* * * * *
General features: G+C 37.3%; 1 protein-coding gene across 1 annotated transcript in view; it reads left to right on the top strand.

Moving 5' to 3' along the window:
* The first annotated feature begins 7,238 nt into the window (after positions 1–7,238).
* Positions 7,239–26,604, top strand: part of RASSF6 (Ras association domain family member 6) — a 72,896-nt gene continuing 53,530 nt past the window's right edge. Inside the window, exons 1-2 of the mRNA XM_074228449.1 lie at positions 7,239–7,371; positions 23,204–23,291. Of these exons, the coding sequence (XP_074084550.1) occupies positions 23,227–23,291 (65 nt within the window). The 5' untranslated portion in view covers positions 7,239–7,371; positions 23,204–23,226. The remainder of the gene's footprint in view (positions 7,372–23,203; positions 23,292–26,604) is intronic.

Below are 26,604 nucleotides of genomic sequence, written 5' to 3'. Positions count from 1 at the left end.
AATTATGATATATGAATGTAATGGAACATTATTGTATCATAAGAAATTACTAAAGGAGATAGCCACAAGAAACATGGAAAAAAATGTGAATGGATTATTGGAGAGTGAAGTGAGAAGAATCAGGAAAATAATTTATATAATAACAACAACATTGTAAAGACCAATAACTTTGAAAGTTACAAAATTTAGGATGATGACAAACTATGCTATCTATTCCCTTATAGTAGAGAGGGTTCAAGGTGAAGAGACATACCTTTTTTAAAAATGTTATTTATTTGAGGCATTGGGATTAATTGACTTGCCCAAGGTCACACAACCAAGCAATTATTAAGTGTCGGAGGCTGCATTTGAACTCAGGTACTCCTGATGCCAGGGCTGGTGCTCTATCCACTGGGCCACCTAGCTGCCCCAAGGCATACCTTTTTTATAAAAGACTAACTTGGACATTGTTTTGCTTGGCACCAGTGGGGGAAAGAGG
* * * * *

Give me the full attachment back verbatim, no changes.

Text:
General features: G+C 37.3%; 1 protein-coding gene across 1 annotated transcript in view; it reads left to right on the top strand.

Moving 5' to 3' along the window:
* The first annotated feature begins 7,238 nt into the window (after positions 1–7,238).
* Positions 7,239–26,604, top strand: part of RASSF6 (Ras association domain family member 6) — a 72,896-nt gene continuing 53,530 nt past the window's right edge. Inside the window, exons 1-2 of the mRNA XM_074228449.1 lie at positions 7,239–7,371; positions 23,204–23,291. Of these exons, the coding sequence (XP_074084550.1) occupies positions 23,227–23,291 (65 nt within the window). The 5' untranslated portion in view covers positions 7,239–7,371; positions 23,204–23,226. The remainder of the gene's footprint in view (positions 7,372–23,203; positions 23,292–26,604) is intronic.

Below are 26,604 nucleotides of genomic sequence, written 5' to 3'. Positions count from 1 at the left end.
AATTATGATATATGAATGTAATGGAACATTATTGTATCATAAGAAATTACTAAAGGAGATAGCCACAAGAAACATGGAAAAAAATGTGAATGGATTATTGGAGAGTGAAGTGAGAAGAATCAGGAAAATAATTTATATAATAACAACAACATTGTAAAGACCAATAACTTTGAAAGTTACAAAATTTAGGATGATGACAAACTATGCTATCTATTCCCTTATAGTAGAGAGGGTTCAAGGTGAAGAGACATACCTTTTTTAAAAATGTTATTTATTTGAGGCATTGGGATTAATTGACTTGCCCAAGGTCACACAACCAAGCAATTATTAAGTGTCGGAGGCTGCATTTGAACTCAGGTACTCCTGATGCCAGGGCTGGTGCTCTATCCACTGGGCCACCTAGCTGCCCCAAGGCATACCTTTTTTATAAAAGACTAACTTGGACATTGTTTTGCTTGGCACCAGTGGGGGAAAGAGG